One of the hardest quant systems to develop over the years has been one for dividend investing. We have developed some successful portfolios that throw off income, like the EV/EBIT growth and income system, but the portfolio's current yield really is not that high. It's decent, but if you are primarily investing for income it might not get the job done all the time. Last night, I decided to keep things as simple as possible and developed a system on just a few factors. It turns out that sometimes simple really is best.
I wanted to find a mix of stocks that would throw off above-average income. I wanted to be able to avoid most of the dividend blow-ups we occasionally see in higher-yield stocks. Since dividend investing is by its very nature conservative, I needed to eliminate as much financial risk as possible, as well. I ran several tests and found that limiting my search to those U.S. stocks trading with a yield of between 3.5% and 8% and where the company earned an F-score of 6 or higher worked pretty well.
I only included those stocks with a market cap of $1 billion or higher, so we didn't have a portfolio comprised of primarily illiquid stocks. Although I might not mind owning all illiquid stock, and would in fact prefer it, most income-oriented investors will probably prefer more liquid stocks for their portfolio. To keep costs low I only rebalanced the portfolio once a year.
This simple combination works very well. It outperforms the market over the five, 10 and 15-year time periods and plays pretty good defense in bad markets. I limited purchases to the 50 highest yielding stocks so this approach does stay fully invested all the way through but the dividend yield and conservative nature of the stocks leads to less volatility. There is no approach that can fully protect you from market meltdowns so you have to have the discipline and faith in the future to stay with system through the full market cycle.
When I run the screen today, I find that you own a lot of REITs. The current portfolio holds 15 Real Estate Investment Trusts, with a slight bias towards the out of favor hotel sector. The upside dividend cutoff keeps out of the more volatile mortgage and financing REITs and emphasize equity REITs. I think that commercial real estate has several decent years ahead, so I am comfortable with owning REITS that hold hotels, offices, shopping centers and other CRE properties.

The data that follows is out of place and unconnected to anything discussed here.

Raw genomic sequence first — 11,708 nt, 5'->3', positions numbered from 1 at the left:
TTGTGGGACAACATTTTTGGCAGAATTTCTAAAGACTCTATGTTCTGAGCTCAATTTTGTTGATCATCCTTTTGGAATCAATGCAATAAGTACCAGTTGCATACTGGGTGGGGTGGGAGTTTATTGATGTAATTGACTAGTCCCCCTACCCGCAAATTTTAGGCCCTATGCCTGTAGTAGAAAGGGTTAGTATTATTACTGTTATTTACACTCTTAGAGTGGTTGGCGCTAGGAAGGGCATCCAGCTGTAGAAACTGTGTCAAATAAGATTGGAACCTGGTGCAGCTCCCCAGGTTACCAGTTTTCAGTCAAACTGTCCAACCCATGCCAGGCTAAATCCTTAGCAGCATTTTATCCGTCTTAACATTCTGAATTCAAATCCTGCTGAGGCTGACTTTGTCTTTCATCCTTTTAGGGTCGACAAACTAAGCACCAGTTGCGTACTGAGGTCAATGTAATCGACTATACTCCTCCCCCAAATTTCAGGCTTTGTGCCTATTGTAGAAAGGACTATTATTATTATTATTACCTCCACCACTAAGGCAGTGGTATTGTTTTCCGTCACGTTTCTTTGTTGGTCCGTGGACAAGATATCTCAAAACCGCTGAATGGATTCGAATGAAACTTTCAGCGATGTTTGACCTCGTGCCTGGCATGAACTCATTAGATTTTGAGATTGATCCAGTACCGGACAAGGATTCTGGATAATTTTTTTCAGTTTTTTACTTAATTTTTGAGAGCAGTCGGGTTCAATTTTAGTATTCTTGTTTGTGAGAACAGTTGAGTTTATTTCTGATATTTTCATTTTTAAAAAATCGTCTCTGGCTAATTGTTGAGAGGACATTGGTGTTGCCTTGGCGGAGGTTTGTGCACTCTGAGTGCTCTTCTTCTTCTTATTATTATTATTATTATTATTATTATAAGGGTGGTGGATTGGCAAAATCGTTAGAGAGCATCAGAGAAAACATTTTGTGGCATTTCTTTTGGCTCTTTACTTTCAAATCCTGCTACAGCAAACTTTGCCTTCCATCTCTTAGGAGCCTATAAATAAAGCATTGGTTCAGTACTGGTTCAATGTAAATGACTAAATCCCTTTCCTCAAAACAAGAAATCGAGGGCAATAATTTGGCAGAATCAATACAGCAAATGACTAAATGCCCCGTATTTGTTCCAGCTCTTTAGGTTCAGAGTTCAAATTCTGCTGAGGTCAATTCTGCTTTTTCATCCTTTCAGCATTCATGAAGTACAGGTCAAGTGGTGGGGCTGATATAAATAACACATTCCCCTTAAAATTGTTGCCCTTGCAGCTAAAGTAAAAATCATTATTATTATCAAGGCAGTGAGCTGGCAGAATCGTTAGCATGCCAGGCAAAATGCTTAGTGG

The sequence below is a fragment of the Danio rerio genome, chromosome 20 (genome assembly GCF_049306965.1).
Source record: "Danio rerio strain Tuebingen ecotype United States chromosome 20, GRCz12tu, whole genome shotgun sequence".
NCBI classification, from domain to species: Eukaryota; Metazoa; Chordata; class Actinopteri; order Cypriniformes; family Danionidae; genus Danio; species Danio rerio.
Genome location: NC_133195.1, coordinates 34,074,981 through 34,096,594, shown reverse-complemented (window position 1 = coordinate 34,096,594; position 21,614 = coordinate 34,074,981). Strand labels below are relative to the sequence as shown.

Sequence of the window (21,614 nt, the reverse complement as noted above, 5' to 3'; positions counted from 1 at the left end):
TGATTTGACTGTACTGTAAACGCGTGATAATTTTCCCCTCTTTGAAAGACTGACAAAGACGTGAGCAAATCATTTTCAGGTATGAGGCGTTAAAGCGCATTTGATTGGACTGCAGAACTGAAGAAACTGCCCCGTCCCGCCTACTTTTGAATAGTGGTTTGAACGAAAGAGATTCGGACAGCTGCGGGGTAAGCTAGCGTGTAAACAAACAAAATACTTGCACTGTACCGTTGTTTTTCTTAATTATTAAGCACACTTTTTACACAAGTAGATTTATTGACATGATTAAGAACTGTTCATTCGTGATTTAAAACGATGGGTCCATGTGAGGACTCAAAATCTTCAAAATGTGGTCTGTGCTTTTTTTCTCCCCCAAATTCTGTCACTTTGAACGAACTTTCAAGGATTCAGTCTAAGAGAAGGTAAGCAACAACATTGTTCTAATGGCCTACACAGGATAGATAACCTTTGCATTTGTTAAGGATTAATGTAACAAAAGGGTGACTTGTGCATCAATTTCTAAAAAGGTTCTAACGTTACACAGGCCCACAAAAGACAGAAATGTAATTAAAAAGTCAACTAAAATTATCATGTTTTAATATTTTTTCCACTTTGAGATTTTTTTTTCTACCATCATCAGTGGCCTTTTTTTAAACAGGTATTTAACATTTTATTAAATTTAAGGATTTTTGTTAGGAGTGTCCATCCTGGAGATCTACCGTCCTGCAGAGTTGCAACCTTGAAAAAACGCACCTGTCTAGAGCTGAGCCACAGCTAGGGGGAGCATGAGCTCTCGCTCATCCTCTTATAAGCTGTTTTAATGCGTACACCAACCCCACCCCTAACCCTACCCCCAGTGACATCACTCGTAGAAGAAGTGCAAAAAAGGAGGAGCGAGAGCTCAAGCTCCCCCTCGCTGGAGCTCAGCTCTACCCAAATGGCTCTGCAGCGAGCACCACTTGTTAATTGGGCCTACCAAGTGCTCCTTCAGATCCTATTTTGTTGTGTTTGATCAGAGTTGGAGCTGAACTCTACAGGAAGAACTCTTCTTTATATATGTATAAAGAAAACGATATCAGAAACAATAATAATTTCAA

The economy is not going to grow rapidly, but I don't think it is going to collapse anytime soon either, so CRE-related investments should continue to throw off a reliable stream of dividends. Only buying those that yield more than 3.5% or more does a nice job of keeping us away from those that are overly focused on the overheated segments of the market.
There are currently eight energy-related MLPs in the portfolio. Again, the upside of dividend cut off keeps us away from some of the more risky energy-related income investments that have double digit yields that are vulnerable to selling related to a dividend cut. The Piotroski F score requirement also helps to make sure that the MLPs we buy are in decent financial condition and have improving fundamentals. The MLPs have been battered over the past year and could have decent upside price potential form here in addition to the dividend payout.
The rest of the portfolio is a solid mix of companies across several sectors including insurance, retailers, utilities, telecommunications and media. The average market cap is $13.5 billion, so it's a lot larger-cap oriented than a typical Melvin portfolio. The average dividend yield is 5.45%, so the dividend investing portfolio compares very nicely with other income alternatives. The average F-score is 6.21, so the stocks in the portfolio have strong financial conditions and are seeing fundamental improvements.
Income investors have had a tough time of it the past few years. Traditional fixed income investing does not exist right now, as bonds and bank products have very low yields. Investors who have traditionally relied on these products for income have found themselves pushed into the equity and alternatives markets, without a reliable tour guide, with the expected unsatisfying results.
Using a simple quantitative model to own and manage a portfolio of dividend-paying stocks may be a better solution for those searching for yield.